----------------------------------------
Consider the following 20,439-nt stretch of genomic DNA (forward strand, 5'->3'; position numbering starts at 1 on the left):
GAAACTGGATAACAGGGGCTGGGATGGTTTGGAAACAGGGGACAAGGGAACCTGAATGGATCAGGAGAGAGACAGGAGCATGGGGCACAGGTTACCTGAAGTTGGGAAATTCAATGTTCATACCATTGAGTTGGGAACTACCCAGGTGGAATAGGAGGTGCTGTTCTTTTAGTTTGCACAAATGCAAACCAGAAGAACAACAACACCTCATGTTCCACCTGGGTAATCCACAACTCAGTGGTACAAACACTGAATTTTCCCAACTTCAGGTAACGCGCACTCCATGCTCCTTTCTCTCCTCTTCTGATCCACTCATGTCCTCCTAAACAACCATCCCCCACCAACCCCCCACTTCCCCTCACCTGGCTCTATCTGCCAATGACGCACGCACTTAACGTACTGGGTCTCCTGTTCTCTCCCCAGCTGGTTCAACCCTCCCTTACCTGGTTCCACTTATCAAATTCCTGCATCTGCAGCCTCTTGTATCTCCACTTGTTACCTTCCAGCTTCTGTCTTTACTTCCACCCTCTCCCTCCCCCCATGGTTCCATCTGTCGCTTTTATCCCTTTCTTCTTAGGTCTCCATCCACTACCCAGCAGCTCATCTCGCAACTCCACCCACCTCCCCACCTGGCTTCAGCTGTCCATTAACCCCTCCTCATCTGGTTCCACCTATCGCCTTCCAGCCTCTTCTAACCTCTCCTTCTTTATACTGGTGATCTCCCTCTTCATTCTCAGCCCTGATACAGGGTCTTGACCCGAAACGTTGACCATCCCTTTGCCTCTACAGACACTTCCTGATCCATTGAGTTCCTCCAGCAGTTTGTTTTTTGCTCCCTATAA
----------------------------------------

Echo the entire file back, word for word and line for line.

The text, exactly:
Consider the following 20,439-nt stretch of genomic DNA (forward strand, 5'->3'; position numbering starts at 1 on the left):
GAAACTGGATAACAGGGGCTGGGATGGTTTGGAAACAGGGGACAAGGGAACCTGAATGGATCAGGAGAGAGACAGGAGCATGGGGCACAGGTTACCTGAAGTTGGGAAATTCAATGTTCATACCATTGAGTTGGGAACTACCCAGGTGGAATAGGAGGTGCTGTTCTTTTAGTTTGCACAAATGCAAACCAGAAGAACAACAACACCTCATGTTCCACCTGGGTAATCCACAACTCAGTGGTACAAACACTGAATTTTCCCAACTTCAGGTAACGCGCACTCCATGCTCCTTTCTCTCCTCTTCTGATCCACTCATGTCCTCCTAAACAACCATCCCCCACCAACCCCCCACTTCCCCTCACCTGGCTCTATCTGCCAATGACGCACGCACTTAACGTACTGGGTCTCCTGTTCTCTCCCCAGCTGGTTCAACCCTCCCTTACCTGGTTCCACTTATCAAATTCCTGCATCTGCAGCCTCTTGTATCTCCACTTGTTACCTTCCAGCTTCTGTCTTTACTTCCACCCTCTCCCTCCCCCCATGGTTCCATCTGTCGCTTTTATCCCTTTCTTCTTAGGTCTCCATCCACTACCCAGCAGCTCATCTCGCAACTCCACCCACCTCCCCACCTGGCTTCAGCTGTCCATTAACCCCTCCTCATCTGGTTCCACCTATCGCCTTCCAGCCTCTTCTAACCTCTCCTTCTTTATACTGGTGATCTCCCTCTTCATTCTCAGCCCTGATACAGGGTCTTGACCCGAAACGTTGACCATCCCTTTGCCTCTACAGACACTTCCTGATCCATTGAGTTCCTCCAGCAGTTTGTTTTTTGCTCCCTATAA